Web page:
Though Hollywood is often characterized as a bastion of liberalism, its movies continue to be dominated by characters who lack diversity, a new study has found.
Professors at the University of Southern California's Annenberg School for Communication and Journalism examined 800 films that came out between 2007 and 2015 (though 2011 was omitted). Of 35,205 characters in those movies, 31.4 percent who spoke were female, 26.3 percent were racial minorities, and 2.4 had disabilities. LGBT-identified people made up less than 1 percent of the characters.
"Of the top 100 films of 2015, 49 films included no speaking or named Asian or Asian-American characters and 17 featured no Black/African American characters," the report said. "Similarly, 45 films did not include a character with a disability and 82 did not feature a lesbian, gay, bisexual, or transgender character."
Representation in Hollywood made headlines recently thanks to Matt Bomer's portrayal of trans sex work in the upcoming film Anything, which prompted questions about why a trans actor couldn't have filled the lead trans role.Producer Mark Ruffalo weighed in on Twitter:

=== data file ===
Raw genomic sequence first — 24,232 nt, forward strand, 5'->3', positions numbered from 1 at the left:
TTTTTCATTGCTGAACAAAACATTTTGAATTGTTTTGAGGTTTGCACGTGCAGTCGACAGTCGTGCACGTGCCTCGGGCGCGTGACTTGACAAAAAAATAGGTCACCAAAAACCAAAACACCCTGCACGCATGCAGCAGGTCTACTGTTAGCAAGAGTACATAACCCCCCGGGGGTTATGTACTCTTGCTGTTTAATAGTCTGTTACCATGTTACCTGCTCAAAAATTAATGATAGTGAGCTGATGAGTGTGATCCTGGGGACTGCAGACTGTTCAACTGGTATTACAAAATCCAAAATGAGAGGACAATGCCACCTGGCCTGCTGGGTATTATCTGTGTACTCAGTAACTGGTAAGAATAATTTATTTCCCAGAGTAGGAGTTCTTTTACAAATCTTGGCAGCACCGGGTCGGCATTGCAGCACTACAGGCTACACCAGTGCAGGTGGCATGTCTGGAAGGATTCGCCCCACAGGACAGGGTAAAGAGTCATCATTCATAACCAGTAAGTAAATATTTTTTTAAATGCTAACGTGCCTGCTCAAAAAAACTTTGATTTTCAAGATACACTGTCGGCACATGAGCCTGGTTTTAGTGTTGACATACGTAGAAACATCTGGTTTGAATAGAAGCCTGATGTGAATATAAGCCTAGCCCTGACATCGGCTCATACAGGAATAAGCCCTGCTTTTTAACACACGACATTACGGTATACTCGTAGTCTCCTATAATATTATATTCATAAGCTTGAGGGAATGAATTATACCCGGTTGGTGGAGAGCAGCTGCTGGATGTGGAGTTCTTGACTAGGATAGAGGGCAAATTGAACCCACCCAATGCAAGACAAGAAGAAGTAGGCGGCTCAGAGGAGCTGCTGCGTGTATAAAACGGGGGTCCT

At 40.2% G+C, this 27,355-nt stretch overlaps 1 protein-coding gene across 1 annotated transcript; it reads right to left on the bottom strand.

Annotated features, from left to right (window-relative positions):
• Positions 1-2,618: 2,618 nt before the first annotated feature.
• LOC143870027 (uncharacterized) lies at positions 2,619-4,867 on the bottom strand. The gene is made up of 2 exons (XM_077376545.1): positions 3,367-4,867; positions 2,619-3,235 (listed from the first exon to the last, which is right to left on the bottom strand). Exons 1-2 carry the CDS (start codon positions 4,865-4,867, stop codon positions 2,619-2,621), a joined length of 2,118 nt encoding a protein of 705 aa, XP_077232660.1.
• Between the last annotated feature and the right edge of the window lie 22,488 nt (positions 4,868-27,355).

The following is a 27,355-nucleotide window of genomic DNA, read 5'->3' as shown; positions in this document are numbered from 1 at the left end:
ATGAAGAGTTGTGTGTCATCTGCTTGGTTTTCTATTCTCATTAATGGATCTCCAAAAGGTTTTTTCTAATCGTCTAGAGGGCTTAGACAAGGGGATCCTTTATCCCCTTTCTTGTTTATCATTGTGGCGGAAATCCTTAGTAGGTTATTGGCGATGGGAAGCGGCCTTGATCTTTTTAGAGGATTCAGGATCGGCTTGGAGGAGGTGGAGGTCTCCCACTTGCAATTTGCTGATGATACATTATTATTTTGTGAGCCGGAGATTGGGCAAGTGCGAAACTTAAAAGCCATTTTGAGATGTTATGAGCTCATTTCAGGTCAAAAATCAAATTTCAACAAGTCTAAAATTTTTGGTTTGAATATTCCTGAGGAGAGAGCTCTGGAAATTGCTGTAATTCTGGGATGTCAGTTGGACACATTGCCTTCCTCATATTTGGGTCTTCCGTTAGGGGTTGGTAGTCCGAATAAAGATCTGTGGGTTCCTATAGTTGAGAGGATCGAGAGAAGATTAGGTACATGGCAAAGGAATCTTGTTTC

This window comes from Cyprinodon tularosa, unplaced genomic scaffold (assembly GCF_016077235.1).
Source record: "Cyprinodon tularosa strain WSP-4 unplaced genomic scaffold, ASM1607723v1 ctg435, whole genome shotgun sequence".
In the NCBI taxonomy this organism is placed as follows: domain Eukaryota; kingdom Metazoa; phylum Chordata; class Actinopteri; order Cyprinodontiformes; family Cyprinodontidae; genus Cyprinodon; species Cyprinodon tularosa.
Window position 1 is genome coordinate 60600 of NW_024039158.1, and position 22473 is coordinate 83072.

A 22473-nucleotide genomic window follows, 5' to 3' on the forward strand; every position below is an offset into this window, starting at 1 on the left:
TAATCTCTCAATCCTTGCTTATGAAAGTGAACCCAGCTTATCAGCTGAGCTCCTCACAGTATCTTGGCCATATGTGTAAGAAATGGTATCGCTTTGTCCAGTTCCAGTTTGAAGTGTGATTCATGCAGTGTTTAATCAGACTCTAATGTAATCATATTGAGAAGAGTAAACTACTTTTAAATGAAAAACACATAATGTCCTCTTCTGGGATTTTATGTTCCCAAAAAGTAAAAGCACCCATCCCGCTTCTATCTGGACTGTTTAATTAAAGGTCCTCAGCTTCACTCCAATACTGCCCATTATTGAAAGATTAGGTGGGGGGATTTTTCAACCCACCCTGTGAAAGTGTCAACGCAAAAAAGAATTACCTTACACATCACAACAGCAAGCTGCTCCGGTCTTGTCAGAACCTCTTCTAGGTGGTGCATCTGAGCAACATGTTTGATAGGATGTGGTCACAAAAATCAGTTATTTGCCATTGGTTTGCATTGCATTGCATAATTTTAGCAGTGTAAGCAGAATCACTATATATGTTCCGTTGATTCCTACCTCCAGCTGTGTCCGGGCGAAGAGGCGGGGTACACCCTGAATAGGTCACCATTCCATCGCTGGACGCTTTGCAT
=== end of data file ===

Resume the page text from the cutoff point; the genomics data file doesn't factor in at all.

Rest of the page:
To the Trans community. I hear you. It's wrenching to you see you in this pain. I am glad we are having this conversation. It's time.
— Mark Ruffalo (@MarkRuffalo)August 31, 2016
USC's study found that things are even less balanced behind the camera. Of more than 800 films examined, just 5.5 percent of directors were black and 2.8 percent were Asian or Asian American. Four percent were female, but women of color were all but unrepresented.
"Raised voices and calls for change are important, but so are practical and strategic solutions based on research," said study co-author Katherine Pieper. "The momentum created by activism needs to be matched with realistic tactics for creating change."
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